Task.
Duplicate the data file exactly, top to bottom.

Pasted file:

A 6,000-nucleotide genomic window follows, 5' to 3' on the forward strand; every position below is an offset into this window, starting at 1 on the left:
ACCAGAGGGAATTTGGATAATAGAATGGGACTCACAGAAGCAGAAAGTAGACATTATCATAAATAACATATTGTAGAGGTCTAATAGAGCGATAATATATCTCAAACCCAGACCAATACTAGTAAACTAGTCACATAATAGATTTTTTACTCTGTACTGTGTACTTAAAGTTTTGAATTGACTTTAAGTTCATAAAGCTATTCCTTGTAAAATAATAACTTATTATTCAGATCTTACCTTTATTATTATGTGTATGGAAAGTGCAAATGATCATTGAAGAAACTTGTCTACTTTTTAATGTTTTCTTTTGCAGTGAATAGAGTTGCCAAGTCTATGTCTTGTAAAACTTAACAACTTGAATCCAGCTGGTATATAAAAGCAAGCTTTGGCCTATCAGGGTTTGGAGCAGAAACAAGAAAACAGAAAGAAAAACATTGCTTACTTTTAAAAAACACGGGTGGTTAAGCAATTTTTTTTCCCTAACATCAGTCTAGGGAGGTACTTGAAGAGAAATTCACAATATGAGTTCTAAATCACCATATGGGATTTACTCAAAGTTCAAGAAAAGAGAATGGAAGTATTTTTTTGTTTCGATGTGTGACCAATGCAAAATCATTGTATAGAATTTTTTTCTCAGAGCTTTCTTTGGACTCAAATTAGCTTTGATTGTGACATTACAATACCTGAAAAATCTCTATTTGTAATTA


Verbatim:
A 6,000-nucleotide genomic window follows, 5' to 3' on the forward strand; every position below is an offset into this window, starting at 1 on the left:
ACCAGAGGGAATTTGGATAATAGAATGGGACTCACAGAAGCAGAAAGTAGACATTATCATAAATAACATATTGTAGAGGTCTAATAGAGCGATAATATATCTCAAACCCAGACCAATACTAGTAAACTAGTCACATAATAGATTTTTTACTCTGTACTGTGTACTTAAAGTTTTGAATTGACTTTAAGTTCATAAAGCTATTCCTTGTAAAATAATAACTTATTATTCAGATCTTACCTTTATTATTATGTGTATGGAAAGTGCAAATGATCATTGAAGAAACTTGTCTACTTTTTAATGTTTTCTTTTGCAGTGAATAGAGTTGCCAAGTCTATGTCTTGTAAAACTTAACAACTTGAATCCAGCTGGTATATAAAAGCAAGCTTTGGCCTATCAGGGTTTGGAGCAGAAACAAGAAAACAGAAAGAAAAACATTGCTTACTTTTAAAAAACACGGGTGGTTAAGCAATTTTTTTTCCCTAACATCAGTCTAGGGAGGTACTTGAAGAGAAATTCACAATATGAGTTCTAAATCACCATATGGGATTTACTCAAAGTTCAAGAAAAGAGAATGGAAGTATTTTTTTGTTTCGATGTGTGACCAATGCAAAATCATTGTATAGAATTTTTTTCTCAGAGCTTTCTTTGGACTCAAATTAGCTTTGATTGTGACATTACAATACCTGAAAAATCTCTATTTGTAATTA